On our first panel of witnesses are Dan Elwell, the FAA’s Deputy Administrator, and Joel Szabat, Acting Undersecretary for Policy at the Department of Transportation (DOT). Mr. Elwell, Mr. Szabat, I expect your testimony will offer substantive updates on the administration’s efforts to swiftly implement last year’s law.

Witnesses on today’s second panel reflect a broad range of aviation stakeholders who are uniquely positioned to comment on what is working, what is not and what Congress can do to keep the FAA and DOT on track.

I expect we will cover a lot of ground, so let me walk briefly through a few of my priorities.

Safety is this Subcommittee’s top priority.

The FAA’s current aerospace forecast predicts passenger traffic will increase roughly 2 percent per year over the next 20 years.

Congress must ensure appropriate safety rules are in place to safely accommodate this demand. Notably, the lack of modern rest requirements for flight attendants remains a critical aviation safety issue.

The current regulation, issued in 1994, allows airlines to roster flight attendants for just eight hours of rest. Instead of modifying the 1994 final rule on flight attendant rest to provide at least 10 hours of rest by November 4 of last year, as directed in the bill, the FAA just this week issued an advance notice of proposed rulemaking (ANPRM) soliciting comments on the costs and benefits of compliance with the mandate. I am concerned this action is yet another unnecessary delay.

Deputy Administrator, I expect you can shed more light on the FAA’s decision-making related to this issue.

Further, I look forward to hearing more about the necessity of the ANPRM, particularly as some 15 airlines have already implemented the mandate or are currently working toward compliance.

The bill also requires the FAA to issue guidance to aircrews and mechanics on responding to incidents involving smoke or fumes in cabins, as well as commission a study on cabin air quality. These directives are overdue, so I hope you can provide an update on how the FAA plans to fulfill these mandates.

Congress must ensure that the FAA efficiently integrates unmanned aircraft systems (UAS), which are rapidly emerging, into the national airspace system. But Congress must also ensure that integration is safe.

This Committee made the necessary reforms in last year’s bill to ensure the agency could move forward on a remote identification rule. Although rulemaking was initiated more than one year ago, the publication date has been repeatedly delayed.

In July, I joined Chair DeFazio and Ranking Members Sam Graves and Garret Graves on a letter to the FAA and Office of Management and Budget raising questions about the delays in issuing the remote ID rule. But our questions remain unanswered.

Deputy Administrator Elwell and Mr. Szabat (Zuh-BOT), I expect you will provide us with those answers today.

Further, according to recent reports, the FAA, in partnership with three UAS test sites, has successfully completed test flights under phase 1 of the UAS traffic management (UTM) Pilot Program.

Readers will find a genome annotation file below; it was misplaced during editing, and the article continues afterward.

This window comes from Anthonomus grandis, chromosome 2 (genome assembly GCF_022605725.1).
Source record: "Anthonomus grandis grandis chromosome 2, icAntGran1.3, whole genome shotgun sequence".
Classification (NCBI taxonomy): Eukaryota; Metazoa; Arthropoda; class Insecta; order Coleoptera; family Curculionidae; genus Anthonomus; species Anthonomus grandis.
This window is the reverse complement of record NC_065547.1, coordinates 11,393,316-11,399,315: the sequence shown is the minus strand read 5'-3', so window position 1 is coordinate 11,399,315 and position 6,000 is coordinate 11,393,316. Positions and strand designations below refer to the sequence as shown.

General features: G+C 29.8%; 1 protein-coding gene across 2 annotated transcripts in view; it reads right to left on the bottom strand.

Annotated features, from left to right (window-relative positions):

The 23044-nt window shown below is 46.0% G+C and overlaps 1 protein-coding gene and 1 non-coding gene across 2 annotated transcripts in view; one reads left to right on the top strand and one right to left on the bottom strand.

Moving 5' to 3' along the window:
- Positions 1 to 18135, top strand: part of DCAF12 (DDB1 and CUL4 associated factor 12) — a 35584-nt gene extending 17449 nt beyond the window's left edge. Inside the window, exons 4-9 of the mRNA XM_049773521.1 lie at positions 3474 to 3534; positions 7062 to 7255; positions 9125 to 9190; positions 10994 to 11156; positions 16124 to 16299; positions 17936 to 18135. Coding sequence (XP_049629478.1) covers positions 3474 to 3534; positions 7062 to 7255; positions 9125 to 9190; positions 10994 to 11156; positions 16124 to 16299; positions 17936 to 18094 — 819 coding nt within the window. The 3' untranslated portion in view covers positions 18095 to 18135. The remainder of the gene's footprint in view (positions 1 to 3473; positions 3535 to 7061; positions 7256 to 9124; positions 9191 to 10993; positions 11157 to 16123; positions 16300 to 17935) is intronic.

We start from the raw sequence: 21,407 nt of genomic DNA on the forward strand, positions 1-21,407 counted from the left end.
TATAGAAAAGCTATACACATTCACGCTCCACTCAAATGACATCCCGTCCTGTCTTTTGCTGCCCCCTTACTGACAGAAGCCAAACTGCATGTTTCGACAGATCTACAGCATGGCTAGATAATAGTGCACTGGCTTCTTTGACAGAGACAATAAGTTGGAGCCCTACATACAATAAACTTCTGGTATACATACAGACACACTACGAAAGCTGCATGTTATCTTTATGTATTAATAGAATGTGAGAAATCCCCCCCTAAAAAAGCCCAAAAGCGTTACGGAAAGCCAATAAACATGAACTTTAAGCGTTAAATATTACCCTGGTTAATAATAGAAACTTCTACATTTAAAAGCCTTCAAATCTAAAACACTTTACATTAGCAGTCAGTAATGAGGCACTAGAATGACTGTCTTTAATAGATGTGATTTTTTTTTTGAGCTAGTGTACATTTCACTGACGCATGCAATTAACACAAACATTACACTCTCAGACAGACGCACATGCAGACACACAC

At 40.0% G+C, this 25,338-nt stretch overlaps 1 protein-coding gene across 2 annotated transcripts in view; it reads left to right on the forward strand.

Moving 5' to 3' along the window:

I look forward to hearing more about the lessons learned from this program to date and the potential impacts on the UAS industry.

As this Committee continues to support technological advances in U.S. aviation, the success of these efforts is possible with investment in the next generation of engineers, pilots, mechanics and innovators.

The FAA Reauthorization Act includes a comprehensive workforce development title, including my provision to create a new task force to encourage high school students to enroll in aviation manufacturing, maintenance and engineering apprenticeships.

With global aviation becoming more competitive, I am concerned by the FAA’s lack of progress on this mandate, as well as continued delays to establish a Women in Aviation Advisory Board to encourage women and girls to pursue aviation careers.

Improving access to workforce training and diversifying the aviation workforce is an all-around win for employers, job seekers and the aviation and aerospace sectors.

The FAA Reauthorization Act includes numerous provisions to improve the air travel experience for the more than 900 million passengers who fly in the United States each year.

For years, I have championed efforts to improve accessibility of air travel for passengers with disabilities.

I was pleased to see the reauthorization act included a robust title focused on improving the “curb to curb” experience for these passengers.

However, the Department’s commitment to these goals has been rightly called into question, as significant delays on rulemaking for several of these key mandates persist.

Moreover, the public is still waiting for final action on a rulemaking to ensure passengers with disabilities can access lavatories on single-aisle airplanes—action that I required in the 2016 FAA extension.

Additionally, last year’s act improves safety for the traveling public and airline employees by addressing sexual harassment and assault through open reporting and increased accountability.

There is no doubt that the FAA, DOT and this Committee have our work cut out for us.

Timely implementation of the long-term reauthorization act will provide stability for the nation’s aviation community, support the advancement of new technologies, improve American competitiveness, and above all, ensure aviation safety.

Thank you again to today’s witnesses, and I look forward to our discussion.

Chair Larsen remarks as delivered can be found here.